8. ^ a b c d Wallace-Wells, Benjamin. "Them and Them." New York magazine. April 21, 2013. p. 2. Retrieved on April 23, 2014. "There are now only a handful of white students in the public schools, and more than half the children there receive reduced-fee lunches. “A lot of them are from immigrant families, and they’re looking for that better life,” says Fields. “And I don’t know if it’s going to happen.” Many of the refugees are lingering on five- and six-year paths to graduation."
  9. ^ "Archived copy". Archived from the original on July 31, 2010. Retrieved 2010-08-29. July 29, 2010. The Journal News
  10. ^ a b Taylor, Alex (June 8, 2011). "State blocks East Ramapo's sale of Hillcrest school". The Journal News [of the LOwer HUDson].
  11. ^ https://www.thisamericanlife.org/radio-archives/episode/534/a-not-so-simple-majority
  12. ^ Report accessed online, available as a downloadable *pdf.
  13. ^ Audit-East-Ramapo-bungled-millions The Journal News [of the LOwer HUDson]. Sept 2, 2011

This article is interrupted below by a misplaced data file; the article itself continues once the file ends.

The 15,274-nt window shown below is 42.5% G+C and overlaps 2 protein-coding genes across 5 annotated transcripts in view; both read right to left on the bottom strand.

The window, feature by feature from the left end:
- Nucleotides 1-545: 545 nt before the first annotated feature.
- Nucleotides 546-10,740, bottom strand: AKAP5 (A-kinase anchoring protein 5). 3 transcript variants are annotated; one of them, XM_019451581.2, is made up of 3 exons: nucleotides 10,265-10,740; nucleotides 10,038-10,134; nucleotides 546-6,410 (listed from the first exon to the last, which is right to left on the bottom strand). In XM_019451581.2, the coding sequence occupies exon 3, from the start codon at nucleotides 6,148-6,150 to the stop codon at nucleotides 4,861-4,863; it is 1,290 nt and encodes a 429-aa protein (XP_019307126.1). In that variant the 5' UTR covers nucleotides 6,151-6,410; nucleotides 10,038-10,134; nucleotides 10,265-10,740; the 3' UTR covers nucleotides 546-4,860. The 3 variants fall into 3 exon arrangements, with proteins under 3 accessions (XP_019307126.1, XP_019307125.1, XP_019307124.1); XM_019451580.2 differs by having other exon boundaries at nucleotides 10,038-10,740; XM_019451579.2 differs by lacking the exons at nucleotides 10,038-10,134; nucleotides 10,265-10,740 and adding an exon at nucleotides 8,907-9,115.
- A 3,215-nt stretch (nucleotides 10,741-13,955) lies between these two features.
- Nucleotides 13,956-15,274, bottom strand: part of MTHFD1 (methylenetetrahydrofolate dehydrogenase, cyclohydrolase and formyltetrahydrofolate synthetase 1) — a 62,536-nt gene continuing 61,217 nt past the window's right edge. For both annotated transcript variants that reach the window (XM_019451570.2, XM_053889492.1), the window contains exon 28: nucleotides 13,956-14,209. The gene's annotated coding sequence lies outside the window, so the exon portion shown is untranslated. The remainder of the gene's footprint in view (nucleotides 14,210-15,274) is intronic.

14. ^ Keep-scrutiny-East-Ramapo The Journal News [of the LOwer HUDson]. Sept 2, 2011
  15. ^ "Region's aging schools crumble as finances falter." The Journal News [of the LOwer HUDson]. November 13, 2011. Retrieved on April 23, 2014. "In East Ramapo, it's not clear how officials can pay for $34 million in repairs outlined by inspectors. The district, operating on a contingency budget, has cut almost 400 employees since 2008 despite growing enrollment." (p. 3)
  16. ^ see "NYSED Letter of Non-Compliance" (Archive). February 13, 2013 - article on the District's website (eram.k12.ny.us) - ERCSD Response (Archive)
  17. ^ Fitzgerald, Jim. "Barbs of racism, anti-Semitism in NY school clash." Associated Press. March 21, 2013. Retrieved on April 23, 2014.